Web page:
FIU environmental engineering student Christine Wipfli is experiencing the wonders of Austria first-hand after being selected for a prestigious, one-year internship from the International Atomic Energy Agency(IAEA) at its headquarters in Vienna.
The IAEA is an international organization that encourages the peaceful use of nuclear energy and technology, in addition to promoting nuclear safety and security worldwide.
As part of her internship, which runs through March 2017, Wipfli is focusing on environmental remediation (cleanup), ensuring various member states have the necessary resources for the successful implementation of environmental remediation projects in their respective countries.
Wipfli, a Department of Energy Fellow associated with FIU’s Applied Research Center (ARC), credits her involvement with ARC in preparing her for the IAEA internship program.
“Thanks to the work I am doing at ARC, I had a strong foundation to begin understanding the application of these remediation initiatives on a global scale,” she said.
Wipfli’s work at ARC pertains to the Savannah River Site (SRS), a former nuclear weapons production facility at the South Carolina and Georgia border. Wipfli is part of a team of STEM students, professional scientists and engineers investigating various techniques and strategies to address the area’s soil and groundwater affected by radionuclide contamination.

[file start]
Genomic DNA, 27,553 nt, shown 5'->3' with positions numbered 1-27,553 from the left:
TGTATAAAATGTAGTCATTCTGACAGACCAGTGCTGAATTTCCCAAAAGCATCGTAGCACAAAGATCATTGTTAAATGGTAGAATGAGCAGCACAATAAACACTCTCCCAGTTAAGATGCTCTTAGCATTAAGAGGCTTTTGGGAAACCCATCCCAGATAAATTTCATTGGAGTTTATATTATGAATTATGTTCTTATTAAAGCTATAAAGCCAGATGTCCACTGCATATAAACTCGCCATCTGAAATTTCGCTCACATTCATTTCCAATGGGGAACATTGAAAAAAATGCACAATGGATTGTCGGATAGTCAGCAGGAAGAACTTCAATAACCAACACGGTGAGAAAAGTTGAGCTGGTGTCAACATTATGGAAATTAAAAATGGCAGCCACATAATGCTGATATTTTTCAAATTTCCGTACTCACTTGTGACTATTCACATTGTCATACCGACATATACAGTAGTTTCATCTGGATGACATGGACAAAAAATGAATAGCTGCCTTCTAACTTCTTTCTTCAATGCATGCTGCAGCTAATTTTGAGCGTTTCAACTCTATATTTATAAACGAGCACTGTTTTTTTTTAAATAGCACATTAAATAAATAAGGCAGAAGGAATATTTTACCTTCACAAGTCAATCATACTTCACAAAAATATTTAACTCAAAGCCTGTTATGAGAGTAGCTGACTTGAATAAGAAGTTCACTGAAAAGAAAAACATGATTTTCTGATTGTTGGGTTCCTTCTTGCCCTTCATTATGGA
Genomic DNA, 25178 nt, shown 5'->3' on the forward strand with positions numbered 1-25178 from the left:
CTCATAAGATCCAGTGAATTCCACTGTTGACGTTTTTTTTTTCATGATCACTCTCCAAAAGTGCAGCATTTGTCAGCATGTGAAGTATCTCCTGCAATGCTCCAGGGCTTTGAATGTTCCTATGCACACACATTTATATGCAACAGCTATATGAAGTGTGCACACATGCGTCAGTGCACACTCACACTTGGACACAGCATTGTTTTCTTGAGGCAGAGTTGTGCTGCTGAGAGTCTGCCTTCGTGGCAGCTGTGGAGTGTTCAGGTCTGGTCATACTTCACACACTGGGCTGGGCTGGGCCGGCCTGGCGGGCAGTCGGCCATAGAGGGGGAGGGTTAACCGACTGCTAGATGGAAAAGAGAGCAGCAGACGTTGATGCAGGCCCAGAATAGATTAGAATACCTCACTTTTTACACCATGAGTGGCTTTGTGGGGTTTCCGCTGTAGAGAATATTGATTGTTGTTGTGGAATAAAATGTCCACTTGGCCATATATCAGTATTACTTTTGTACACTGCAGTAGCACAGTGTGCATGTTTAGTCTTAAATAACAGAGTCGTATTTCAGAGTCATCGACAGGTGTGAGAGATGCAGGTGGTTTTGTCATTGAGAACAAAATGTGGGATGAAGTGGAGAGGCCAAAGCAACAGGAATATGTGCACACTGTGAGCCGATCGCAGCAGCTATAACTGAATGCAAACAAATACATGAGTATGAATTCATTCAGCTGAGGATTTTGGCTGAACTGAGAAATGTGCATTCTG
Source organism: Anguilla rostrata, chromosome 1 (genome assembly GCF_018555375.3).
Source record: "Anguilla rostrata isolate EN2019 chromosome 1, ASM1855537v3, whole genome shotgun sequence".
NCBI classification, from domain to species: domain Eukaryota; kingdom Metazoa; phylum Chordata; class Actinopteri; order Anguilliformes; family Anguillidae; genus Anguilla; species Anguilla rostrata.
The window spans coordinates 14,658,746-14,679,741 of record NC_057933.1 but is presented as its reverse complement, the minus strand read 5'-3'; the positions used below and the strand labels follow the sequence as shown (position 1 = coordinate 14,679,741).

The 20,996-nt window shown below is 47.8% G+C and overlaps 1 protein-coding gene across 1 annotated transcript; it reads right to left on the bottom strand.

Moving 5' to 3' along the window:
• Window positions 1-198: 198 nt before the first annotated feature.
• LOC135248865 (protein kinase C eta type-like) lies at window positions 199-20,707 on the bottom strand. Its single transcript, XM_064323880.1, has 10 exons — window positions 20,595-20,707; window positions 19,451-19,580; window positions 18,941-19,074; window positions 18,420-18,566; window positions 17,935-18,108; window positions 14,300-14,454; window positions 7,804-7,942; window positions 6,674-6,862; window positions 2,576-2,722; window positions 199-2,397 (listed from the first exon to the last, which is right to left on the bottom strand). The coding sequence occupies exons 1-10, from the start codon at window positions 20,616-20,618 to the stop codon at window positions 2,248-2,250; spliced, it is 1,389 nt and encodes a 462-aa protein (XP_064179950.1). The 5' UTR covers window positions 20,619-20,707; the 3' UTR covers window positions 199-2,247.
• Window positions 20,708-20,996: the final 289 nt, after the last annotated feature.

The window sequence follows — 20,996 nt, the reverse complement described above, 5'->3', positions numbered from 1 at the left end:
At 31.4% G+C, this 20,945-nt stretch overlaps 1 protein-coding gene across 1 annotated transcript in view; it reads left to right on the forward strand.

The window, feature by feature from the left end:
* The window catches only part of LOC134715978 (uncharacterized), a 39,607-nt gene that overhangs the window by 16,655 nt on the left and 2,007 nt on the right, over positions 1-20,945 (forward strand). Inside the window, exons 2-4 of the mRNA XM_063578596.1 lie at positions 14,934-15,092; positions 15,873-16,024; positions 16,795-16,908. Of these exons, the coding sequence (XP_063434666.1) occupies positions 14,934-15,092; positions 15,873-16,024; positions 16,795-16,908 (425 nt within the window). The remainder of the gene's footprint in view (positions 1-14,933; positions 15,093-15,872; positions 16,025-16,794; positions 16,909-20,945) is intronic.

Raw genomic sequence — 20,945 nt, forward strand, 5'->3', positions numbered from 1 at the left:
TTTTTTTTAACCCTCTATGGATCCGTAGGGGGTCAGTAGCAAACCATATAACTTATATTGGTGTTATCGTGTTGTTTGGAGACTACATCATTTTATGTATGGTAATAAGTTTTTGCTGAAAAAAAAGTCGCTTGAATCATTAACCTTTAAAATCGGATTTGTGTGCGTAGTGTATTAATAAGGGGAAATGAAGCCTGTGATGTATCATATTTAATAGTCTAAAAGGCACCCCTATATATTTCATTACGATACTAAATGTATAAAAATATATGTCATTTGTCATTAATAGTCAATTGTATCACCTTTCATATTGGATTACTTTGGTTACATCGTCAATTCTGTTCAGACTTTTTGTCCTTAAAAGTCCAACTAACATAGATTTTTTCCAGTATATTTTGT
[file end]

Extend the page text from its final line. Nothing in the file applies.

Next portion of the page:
“The exciting part about working at ARC is the opportunity to work with knowledgeable colleagues and mentors on developing solutions to very complex problems and knowing that, if implemented, the solutions can help reduce the risk of exposure to these contaminants thereby keeping nearby populations and environments safe,” she said.
Wipfli, who also has an undergraduate degree in communications, first became interested in environmental issues and technology while living in Brazil. During her time abroad, she had the opportunity to write various articles concerning environmental issues on national and global scales for an online news website based in Rio de Janiero. Sparked with the desire to do more than just write about these issues, she returned to the United States to pursue a degree in environmental engineering at FIU.
“Christine is hard working, smart, driven and very concerned about environmental issues,” said Leonel E. Lagos, director of research at FIU’s Applied Research Center. Lagos is principal investigator of the DOE-FIU Cooperative Agreement and director of the DOE Fellows program.
The Applied Research Center focuses on solving real-world problems through multidisciplinary research collaborations. This work, pertaining to numerous Department of Energy sites across the country, provides the DOE’s Office of Environmental Management with research support in the areas of environmental remediation, as well as decontamination and decommissioning, while promoting workforce development for FIU STEM students.
Upon her return to FIU next March, Wipfli will complete the last year in her program towards obtaining a bachelor of science degree in environmental engineering, with plans to complete a subsequent master’s degree in engineering management while continuing to gain practical experience in her field.